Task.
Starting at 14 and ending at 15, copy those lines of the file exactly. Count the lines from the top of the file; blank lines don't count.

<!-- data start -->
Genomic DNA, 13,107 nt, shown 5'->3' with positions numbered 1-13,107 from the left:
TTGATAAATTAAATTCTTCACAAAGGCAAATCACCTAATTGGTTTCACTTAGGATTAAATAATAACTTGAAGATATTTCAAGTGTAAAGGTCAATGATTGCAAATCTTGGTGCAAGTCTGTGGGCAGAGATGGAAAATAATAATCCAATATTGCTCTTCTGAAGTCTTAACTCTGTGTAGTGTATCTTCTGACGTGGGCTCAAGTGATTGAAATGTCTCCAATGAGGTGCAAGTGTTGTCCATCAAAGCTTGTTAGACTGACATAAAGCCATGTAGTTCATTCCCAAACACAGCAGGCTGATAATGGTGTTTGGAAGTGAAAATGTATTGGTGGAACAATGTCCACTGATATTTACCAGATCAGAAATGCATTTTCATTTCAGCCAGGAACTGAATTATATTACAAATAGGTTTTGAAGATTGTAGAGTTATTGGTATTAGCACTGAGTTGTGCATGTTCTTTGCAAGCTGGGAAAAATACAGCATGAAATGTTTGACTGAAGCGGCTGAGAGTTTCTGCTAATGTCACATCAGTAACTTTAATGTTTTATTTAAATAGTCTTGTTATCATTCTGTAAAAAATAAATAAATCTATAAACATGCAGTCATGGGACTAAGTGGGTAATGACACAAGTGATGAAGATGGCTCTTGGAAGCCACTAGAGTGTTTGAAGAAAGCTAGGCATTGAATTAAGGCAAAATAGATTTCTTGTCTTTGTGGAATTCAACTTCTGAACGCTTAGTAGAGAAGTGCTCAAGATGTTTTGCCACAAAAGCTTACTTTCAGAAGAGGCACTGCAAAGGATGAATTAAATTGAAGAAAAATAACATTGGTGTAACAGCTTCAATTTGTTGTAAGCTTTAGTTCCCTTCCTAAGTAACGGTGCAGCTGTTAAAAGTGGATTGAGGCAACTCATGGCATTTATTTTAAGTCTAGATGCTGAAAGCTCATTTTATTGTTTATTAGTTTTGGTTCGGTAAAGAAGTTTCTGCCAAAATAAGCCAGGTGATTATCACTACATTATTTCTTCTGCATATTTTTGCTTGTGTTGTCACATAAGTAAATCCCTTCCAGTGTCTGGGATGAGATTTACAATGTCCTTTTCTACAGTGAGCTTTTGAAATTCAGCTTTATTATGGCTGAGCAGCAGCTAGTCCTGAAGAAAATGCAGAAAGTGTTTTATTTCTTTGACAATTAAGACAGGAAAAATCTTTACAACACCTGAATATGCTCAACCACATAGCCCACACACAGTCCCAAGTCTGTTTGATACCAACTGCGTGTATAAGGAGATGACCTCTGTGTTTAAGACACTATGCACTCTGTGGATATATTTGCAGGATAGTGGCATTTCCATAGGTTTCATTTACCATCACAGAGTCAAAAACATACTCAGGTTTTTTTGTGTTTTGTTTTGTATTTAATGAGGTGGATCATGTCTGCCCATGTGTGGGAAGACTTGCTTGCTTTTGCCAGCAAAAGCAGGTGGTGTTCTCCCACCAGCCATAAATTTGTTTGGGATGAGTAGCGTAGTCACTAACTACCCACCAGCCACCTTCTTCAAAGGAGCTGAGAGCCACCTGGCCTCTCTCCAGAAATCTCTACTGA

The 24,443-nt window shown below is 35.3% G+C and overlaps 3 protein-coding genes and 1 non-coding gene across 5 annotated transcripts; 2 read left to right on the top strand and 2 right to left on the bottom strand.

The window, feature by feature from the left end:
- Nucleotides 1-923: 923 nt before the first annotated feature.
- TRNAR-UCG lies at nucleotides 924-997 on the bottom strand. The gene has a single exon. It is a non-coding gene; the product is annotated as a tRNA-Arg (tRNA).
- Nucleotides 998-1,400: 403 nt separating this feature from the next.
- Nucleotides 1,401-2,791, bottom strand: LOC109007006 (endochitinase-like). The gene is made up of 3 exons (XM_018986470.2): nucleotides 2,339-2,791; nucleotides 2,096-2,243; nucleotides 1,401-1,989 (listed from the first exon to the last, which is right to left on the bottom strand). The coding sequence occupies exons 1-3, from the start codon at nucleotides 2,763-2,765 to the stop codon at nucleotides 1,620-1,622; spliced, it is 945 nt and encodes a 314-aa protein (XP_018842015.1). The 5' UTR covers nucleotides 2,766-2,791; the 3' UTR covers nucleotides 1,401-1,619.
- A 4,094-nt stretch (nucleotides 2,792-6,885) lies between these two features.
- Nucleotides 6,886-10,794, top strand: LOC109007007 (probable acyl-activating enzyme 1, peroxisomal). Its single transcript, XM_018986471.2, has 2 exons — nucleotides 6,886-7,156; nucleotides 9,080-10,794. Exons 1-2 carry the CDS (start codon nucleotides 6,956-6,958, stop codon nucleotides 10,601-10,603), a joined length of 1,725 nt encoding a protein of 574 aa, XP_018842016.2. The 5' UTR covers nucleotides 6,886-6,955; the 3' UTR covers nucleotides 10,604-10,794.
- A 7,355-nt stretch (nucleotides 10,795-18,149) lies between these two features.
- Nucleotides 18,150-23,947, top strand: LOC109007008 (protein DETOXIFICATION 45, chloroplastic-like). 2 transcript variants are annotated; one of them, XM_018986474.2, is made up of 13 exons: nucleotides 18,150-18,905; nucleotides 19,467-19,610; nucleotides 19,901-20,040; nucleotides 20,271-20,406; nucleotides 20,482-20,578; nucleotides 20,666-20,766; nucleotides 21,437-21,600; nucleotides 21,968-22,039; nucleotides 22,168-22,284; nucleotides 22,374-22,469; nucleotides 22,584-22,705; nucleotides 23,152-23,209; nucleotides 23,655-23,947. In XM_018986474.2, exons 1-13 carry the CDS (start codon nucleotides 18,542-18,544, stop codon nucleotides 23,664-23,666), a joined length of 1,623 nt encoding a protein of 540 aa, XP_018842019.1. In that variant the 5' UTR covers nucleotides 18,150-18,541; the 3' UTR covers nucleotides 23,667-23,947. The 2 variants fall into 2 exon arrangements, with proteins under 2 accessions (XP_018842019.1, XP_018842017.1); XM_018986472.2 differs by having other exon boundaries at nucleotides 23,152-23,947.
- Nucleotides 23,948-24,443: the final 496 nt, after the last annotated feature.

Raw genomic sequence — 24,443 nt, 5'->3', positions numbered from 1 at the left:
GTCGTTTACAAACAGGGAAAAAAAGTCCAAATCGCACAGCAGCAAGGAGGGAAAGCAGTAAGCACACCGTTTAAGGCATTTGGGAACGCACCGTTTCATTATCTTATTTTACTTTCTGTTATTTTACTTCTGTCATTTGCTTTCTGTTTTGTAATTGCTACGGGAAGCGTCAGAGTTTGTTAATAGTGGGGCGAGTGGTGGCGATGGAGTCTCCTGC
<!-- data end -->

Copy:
Raw genomic sequence — 24,443 nt, 5'->3', positions numbered from 1 at the left:
GTCGTTTACAAACAGGGAAAAAAAGTCCAAATCGCACAGCAGCAAGGAGGGAAAGCAGTAAGCACACCGTTTAAGGCATTTGGGAACGCACCGTTTCATTATCTTATTTTACTTTCTGTTATTTTACTTCTGTCATTTGCTTTCTGTTTTGTAATTGCTACGGGAAGCGTCAGAGTTTGTTAATAGTGGGGCGAGTGGTGGCGATGGAGTCTCCTGC